Tuesday, May 25, 2010

Syntax (word order) or how to get surprises in a foreign country

Occasionally when I’m speaking in a foreign language, I don’t say what I thought I said.

Yesterday some of my family visited the castle and old city in Bad Homburg.
Here are a couple photos I took:

We stopped for a snack at a small café just a few meters down the hill from the castle.
I thought I asked for chocolate ice cream. But because I reversed the position of two words I got ice cold chocolate milk, with vanilla ice cream scoops inside it, and whipped cream on top. I was surprised when they brought it out to my table. Eis Schokolade is excellent, so it was a good mistake to make.

Syntax, or where words are placed in a sentence, is critical. It not only changes meaning, but can create voice, atmosphere, and tone. It can also mean that you get an eis schokolade instead of ice cream in a cup.

Monday, May 17, 2010

News and Link Medley (and link to free e-book)

If you go here, (Children's Book Council Website) you can download a wonderful essay, part of an e-book project, written by Katherine Paterson (National Ambassador for Young People's Literature.) It is free until May 24th.

Kathi Appelt has started blogging! Check it out. Her first post introduces us to her cats and her writing studio.

Recently published books to look for:

Big Red Lollipop by Rukhsana Khan
Sisters and sibling rivalry, birthday parties, cultural understanding. The real story behind the story (the actual story and the writing of it) can be found here.
Guess which character is Rukhsana.

I love picture books. I'm glad I bought this picture book!
(I usually buy novels--as my my teens enjoy reading them.)

Keeper by Kathi Appelt
What an awesome cover.

I look forward to reading this, as soon as I get my copy. She is my advisor this semester (of course I'm biased). I'll get her to sign my book when I see her this summer.

Thief Eyes by Janni Lee Simner

Fantasy, Iceland, sagas and Norse myths all combine in one book.
An incredible book. Janni creates real characters, and page turning plots. Plus, I could see the locations in my head when I was reading--she accurately describes real places in Iceland.

Palace Beautiful by Sarah DeFord Williams

An attic, 3 girls, a journal--great middle grade novel, both contemporary and historical. I love the voice and the way the main character comes up with such fun and unique names for colors.

Shadow by Jenny Moss

Fantasy. This book was like chocolate; it was like curling up with my favorite comfort food. What a delight. I love this genre of fantasy.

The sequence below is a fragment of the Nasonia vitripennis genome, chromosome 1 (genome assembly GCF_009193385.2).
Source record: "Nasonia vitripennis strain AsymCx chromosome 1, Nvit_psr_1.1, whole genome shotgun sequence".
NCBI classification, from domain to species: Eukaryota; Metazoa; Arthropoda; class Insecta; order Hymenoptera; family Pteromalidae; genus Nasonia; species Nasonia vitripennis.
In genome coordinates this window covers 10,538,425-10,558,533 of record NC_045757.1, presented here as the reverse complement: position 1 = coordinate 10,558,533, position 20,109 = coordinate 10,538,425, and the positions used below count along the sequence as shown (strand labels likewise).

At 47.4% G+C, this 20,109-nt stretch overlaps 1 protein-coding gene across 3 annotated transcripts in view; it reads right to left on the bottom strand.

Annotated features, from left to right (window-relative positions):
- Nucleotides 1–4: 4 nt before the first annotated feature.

Panthan's Crucible by Meredith Wood

Paranormal (admittedly not my favorite genre), but this is a story I enjoyed. A lot. Great characters and plot. Those who love fantasy and paranormal will love this book. A sequel is in the works. Hurray!!!

Faithful by Janet Fox

I've not read this book yet, but it is on my list for the next time I order books. This is historical fiction, set in Yellowstone Park.

Is it better when I include the covers?

Multilingual Publishing and translation

Uma Krishnaswami on her blog shared the following link from Tulika Books about multilingual publishing. (I look forward to Uma's upcoming posts about translation.)

"Multilingual Publishing - Walking the Tightrope" is a great slide show which discusses language, culture, translation and the importance of multilingual publishing in children's books.
I was so impressed with this slide show, that I wanted to share it.

I love reading translated books (or the books in the original language) that are published all over the world. I love browsing through the Frankfurt and Bologna Book Fairs and dreaming about buying and reading so many incredible books that are not available in English or in the US. A picture book or novel lets me explore and access a culture in wonderful ways. The only way I can have that experience in an even closer manner, is to live within that culture.

I believe it is essential to expand our reading to include books from other cultures and books that are written in other languages and to also share these books with children. We need greater cultural understanding and respect and peace and one way readers can gain shared experiences is within story, and in the pages of books.

Monday, May 10, 2010

Castles--Exploring Mosel River Valley

I wanted to share a few photos of a recent day trip I took with my family. Some day, I think, perhaps I'll write a story set in a castle.

Thurant Castle. (13th century) This one has a 3 bedroom vacation apartment available, next to the tower on the right. I'd love to stay in this castle for a few days.

Some small plants and flowers grew on the top of the tower. This photo also shows some nice details of the stonework.

These stones now decorating the garden are the same that were used in catapults.

Ehrenburg. (1120) This fortress is just a few miles away from the one above.

Look at the details around this door. The carving in the stone is spectacular. It made me wonder what the castle looked like 300 years ago, when it was still in pristine condition.

Detail of the stone work on the upper tower.

I've been in a few places where there were paintings on the walls and ceilings that were 500-800 years old, that also had tile floors that were at least that old. I imagine that the nicer rooms in these castles were also decorated in a similar manner.

We visited several other castles on the same day we visited these two. But one was undergoing renovations and photos were not allowed inside. One was ruins. And the other, though very old, wasn't nearly as impressive.

What I look for when I go through a castle is unexpected details.
That is also what makes writing and reading fun--the unexpected details of plot, characters and setting.